A view of Nevsky Prospect and famous Zinger House in St.Petersburg, Russia. Photo by Jessica.
4. What advice would you give to people who would like to become travel writers themselves?
I have a degree in journalism, so I felt confident as a writer, I just needed to add in the travel. But the advice I give to anyone who wants to write – whatever the topic – is to read more. Read veraciously and you will find the styles you like and don’t like, and it will help you find your voice.
5. What was your favourite travel experience, and what makes it different from the rest?
I ended up going to a Kazakh wedding because I was eating mashed potatoes with my toothbrush. I was on a train in Kazakhstan and had made a cup of mashed potatoes (like a cup of noodles, where you just add hot water), when I realized I didn’t have a spoon. The closest I had was my toothbrush, so I used the handle to stir and started eating. One of my cabin mates was laughing watching me do this and offered a spoon. That started a conversation that lasted the rest of the train ride, and weekend, ending in me going with him and his friends to their high school friend’s wedding because they thought it would be a neat thing for me to experience. It was!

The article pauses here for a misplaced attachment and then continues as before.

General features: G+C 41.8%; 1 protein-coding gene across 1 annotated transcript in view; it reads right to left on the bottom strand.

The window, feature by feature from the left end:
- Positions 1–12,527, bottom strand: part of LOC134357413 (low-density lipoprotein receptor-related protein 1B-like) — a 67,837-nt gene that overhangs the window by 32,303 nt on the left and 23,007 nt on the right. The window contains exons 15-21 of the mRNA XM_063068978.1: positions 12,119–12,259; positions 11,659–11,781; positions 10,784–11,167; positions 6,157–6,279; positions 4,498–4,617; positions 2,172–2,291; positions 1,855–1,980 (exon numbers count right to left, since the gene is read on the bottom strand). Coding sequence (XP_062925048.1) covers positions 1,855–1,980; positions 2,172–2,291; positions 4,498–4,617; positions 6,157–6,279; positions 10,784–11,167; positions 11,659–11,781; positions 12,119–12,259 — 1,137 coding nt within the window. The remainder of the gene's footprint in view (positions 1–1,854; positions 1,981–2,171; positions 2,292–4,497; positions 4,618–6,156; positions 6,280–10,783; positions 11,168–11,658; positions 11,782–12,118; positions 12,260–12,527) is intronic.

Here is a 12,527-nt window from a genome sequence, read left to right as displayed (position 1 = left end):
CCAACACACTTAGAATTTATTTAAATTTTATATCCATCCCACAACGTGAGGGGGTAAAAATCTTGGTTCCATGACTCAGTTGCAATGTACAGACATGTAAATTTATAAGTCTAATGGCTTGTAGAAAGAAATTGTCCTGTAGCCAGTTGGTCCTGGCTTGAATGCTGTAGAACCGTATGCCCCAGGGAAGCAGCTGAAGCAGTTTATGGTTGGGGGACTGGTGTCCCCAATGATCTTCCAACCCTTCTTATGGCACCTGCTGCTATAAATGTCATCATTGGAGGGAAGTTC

6. What are some of your most memorable experiences travelling on the Trans-Siberian railway?
The first morning on an overnight train, I was up before the sun. I walked from car to car as the sun rose and delighted in the beautiful sunrise that I had all to myself. A few legs later, I was in third class and ended up playing a Russian card game with my new friends for hours. On another leg, I had the cabin to myself and enjoyed the ride to myself, staring out the window and reading.